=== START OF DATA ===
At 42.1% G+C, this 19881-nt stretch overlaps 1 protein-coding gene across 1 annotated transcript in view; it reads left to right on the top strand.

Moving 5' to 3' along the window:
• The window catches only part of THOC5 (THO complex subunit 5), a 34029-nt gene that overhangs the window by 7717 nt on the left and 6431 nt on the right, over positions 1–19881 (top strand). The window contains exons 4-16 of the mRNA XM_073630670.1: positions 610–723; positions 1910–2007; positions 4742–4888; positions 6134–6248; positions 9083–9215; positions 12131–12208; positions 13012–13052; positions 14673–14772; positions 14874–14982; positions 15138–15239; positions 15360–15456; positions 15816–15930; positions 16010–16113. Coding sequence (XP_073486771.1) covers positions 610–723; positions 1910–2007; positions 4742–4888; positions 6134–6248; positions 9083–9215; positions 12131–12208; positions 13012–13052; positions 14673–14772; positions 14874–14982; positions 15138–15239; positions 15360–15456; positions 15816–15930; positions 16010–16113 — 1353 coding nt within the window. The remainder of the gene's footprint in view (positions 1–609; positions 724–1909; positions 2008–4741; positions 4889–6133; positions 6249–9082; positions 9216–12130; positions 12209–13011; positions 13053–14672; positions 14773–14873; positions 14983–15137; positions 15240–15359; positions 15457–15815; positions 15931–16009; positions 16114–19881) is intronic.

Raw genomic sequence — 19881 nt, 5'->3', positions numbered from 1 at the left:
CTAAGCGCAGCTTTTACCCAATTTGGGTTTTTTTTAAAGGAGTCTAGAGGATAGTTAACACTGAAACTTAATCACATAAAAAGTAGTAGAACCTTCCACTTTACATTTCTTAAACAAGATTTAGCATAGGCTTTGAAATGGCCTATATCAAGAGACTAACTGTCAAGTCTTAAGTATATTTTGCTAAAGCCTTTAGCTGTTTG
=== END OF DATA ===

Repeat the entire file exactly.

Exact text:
At 42.1% G+C, this 19881-nt stretch overlaps 1 protein-coding gene across 1 annotated transcript in view; it reads left to right on the top strand.

Moving 5' to 3' along the window:
• The window catches only part of THOC5 (THO complex subunit 5), a 34029-nt gene that overhangs the window by 7717 nt on the left and 6431 nt on the right, over positions 1–19881 (top strand). The window contains exons 4-16 of the mRNA XM_073630670.1: positions 610–723; positions 1910–2007; positions 4742–4888; positions 6134–6248; positions 9083–9215; positions 12131–12208; positions 13012–13052; positions 14673–14772; positions 14874–14982; positions 15138–15239; positions 15360–15456; positions 15816–15930; positions 16010–16113. Coding sequence (XP_073486771.1) covers positions 610–723; positions 1910–2007; positions 4742–4888; positions 6134–6248; positions 9083–9215; positions 12131–12208; positions 13012–13052; positions 14673–14772; positions 14874–14982; positions 15138–15239; positions 15360–15456; positions 15816–15930; positions 16010–16113 — 1353 coding nt within the window. The remainder of the gene's footprint in view (positions 1–609; positions 724–1909; positions 2008–4741; positions 4889–6133; positions 6249–9082; positions 9216–12130; positions 12209–13011; positions 13053–14672; positions 14773–14873; positions 14983–15137; positions 15240–15359; positions 15457–15815; positions 15931–16009; positions 16114–19881) is intronic.

Raw genomic sequence — 19881 nt, 5'->3', positions numbered from 1 at the left:
CTAAGCGCAGCTTTTACCCAATTTGGGTTTTTTTTAAAGGAGTCTAGAGGATAGTTAACACTGAAACTTAATCACATAAAAAGTAGTAGAACCTTCCACTTTACATTTCTTAAACAAGATTTAGCATAGGCTTTGAAATGGCCTATATCAAGAGACTAACTGTCAAGTCTTAAGTATATTTTGCTAAAGCCTTTAGCTGTTTG